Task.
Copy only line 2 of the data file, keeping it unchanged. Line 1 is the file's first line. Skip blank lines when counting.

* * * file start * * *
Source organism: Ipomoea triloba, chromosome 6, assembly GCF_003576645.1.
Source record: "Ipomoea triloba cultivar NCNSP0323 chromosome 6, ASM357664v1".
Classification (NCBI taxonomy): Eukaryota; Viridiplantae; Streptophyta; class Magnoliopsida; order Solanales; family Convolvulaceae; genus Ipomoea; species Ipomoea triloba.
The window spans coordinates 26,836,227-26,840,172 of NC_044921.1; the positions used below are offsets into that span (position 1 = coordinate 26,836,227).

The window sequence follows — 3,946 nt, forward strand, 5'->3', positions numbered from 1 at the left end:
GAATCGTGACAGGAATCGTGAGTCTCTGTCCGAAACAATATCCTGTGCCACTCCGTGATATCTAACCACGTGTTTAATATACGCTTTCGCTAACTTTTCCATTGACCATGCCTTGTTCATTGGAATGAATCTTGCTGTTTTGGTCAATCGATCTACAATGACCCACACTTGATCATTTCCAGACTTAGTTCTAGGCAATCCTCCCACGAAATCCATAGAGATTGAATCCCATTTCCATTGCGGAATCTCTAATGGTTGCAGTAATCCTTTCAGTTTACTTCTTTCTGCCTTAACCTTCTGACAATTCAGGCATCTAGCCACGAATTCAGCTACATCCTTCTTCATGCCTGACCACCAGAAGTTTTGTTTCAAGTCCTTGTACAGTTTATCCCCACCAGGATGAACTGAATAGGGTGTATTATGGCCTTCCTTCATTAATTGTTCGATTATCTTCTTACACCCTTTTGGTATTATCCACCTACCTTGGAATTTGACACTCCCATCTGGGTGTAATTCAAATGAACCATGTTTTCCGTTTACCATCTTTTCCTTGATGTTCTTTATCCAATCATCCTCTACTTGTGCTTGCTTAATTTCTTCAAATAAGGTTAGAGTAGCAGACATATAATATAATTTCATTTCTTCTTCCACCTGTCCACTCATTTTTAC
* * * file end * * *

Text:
Source record: "Ipomoea triloba cultivar NCNSP0323 chromosome 6, ASM357664v1".